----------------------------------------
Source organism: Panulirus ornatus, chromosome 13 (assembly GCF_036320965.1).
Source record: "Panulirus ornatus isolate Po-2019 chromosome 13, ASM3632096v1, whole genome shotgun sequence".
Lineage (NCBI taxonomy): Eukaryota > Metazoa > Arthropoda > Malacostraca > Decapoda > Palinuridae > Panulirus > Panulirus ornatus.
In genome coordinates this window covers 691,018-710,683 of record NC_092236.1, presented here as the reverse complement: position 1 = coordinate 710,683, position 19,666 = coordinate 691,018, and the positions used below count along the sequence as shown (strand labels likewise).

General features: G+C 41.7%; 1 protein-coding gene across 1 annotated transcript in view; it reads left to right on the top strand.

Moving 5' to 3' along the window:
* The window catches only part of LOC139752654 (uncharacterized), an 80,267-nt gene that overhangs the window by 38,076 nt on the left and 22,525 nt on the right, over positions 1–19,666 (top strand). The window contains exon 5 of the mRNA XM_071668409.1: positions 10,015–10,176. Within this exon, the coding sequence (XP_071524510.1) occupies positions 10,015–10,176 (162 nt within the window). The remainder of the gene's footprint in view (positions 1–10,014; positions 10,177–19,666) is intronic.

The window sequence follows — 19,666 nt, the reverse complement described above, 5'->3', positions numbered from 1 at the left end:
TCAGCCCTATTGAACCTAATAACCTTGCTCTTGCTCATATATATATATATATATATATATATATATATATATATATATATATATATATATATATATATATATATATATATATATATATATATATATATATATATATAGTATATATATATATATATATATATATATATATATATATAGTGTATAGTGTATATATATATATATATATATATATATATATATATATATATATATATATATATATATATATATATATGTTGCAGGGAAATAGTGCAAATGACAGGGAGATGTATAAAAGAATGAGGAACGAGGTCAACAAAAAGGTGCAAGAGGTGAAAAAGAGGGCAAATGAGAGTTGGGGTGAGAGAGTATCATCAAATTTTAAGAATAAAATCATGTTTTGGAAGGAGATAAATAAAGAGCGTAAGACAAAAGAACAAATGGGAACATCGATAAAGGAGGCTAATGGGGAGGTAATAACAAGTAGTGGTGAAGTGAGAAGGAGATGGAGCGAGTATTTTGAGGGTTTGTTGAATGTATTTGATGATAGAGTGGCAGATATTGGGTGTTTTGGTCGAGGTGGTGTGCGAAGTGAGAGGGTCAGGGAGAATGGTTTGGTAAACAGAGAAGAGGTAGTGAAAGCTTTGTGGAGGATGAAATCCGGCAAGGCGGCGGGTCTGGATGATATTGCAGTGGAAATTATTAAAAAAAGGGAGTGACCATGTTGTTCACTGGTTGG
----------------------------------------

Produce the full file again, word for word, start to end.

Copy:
Source organism: Panulirus ornatus, chromosome 13 (assembly GCF_036320965.1).
Source record: "Panulirus ornatus isolate Po-2019 chromosome 13, ASM3632096v1, whole genome shotgun sequence".
Lineage (NCBI taxonomy): Eukaryota > Metazoa > Arthropoda > Malacostraca > Decapoda > Palinuridae > Panulirus > Panulirus ornatus.
In genome coordinates this window covers 691,018-710,683 of record NC_092236.1, presented here as the reverse complement: position 1 = coordinate 710,683, position 19,666 = coordinate 691,018, and the positions used below count along the sequence as shown (strand labels likewise).

General features: G+C 41.7%; 1 protein-coding gene across 1 annotated transcript in view; it reads left to right on the top strand.

Moving 5' to 3' along the window:
* The window catches only part of LOC139752654 (uncharacterized), an 80,267-nt gene that overhangs the window by 38,076 nt on the left and 22,525 nt on the right, over positions 1–19,666 (top strand). The window contains exon 5 of the mRNA XM_071668409.1: positions 10,015–10,176. Within this exon, the coding sequence (XP_071524510.1) occupies positions 10,015–10,176 (162 nt within the window). The remainder of the gene's footprint in view (positions 1–10,014; positions 10,177–19,666) is intronic.

The window sequence follows — 19,666 nt, the reverse complement described above, 5'->3', positions numbered from 1 at the left end:
TCAGCCCTATTGAACCTAATAACCTTGCTCTTGCTCATATATATATATATATATATATATATATATATATATATATATATATATATATATATATATATATATATATATATATATATATATATATATATATATATATAGTATATATATATATATATATATATATATATATATATATAGTGTATAGTGTATATATATATATATATATATATATATATATATATATATATATATATATATATATATATATATATATGTTGCAGGGAAATAGTGCAAATGACAGGGAGATGTATAAAAGAATGAGGAACGAGGTCAACAAAAAGGTGCAAGAGGTGAAAAAGAGGGCAAATGAGAGTTGGGGTGAGAGAGTATCATCAAATTTTAAGAATAAAATCATGTTTTGGAAGGAGATAAATAAAGAGCGTAAGACAAAAGAACAAATGGGAACATCGATAAAGGAGGCTAATGGGGAGGTAATAACAAGTAGTGGTGAAGTGAGAAGGAGATGGAGCGAGTATTTTGAGGGTTTGTTGAATGTATTTGATGATAGAGTGGCAGATATTGGGTGTTTTGGTCGAGGTGGTGTGCGAAGTGAGAGGGTCAGGGAGAATGGTTTGGTAAACAGAGAAGAGGTAGTGAAAGCTTTGTGGAGGATGAAATCCGGCAAGGCGGCGGGTCTGGATGATATTGCAGTGGAAATTATTAAAAAAAGGGAGTGACCATGTTGTTCACTGGTTGG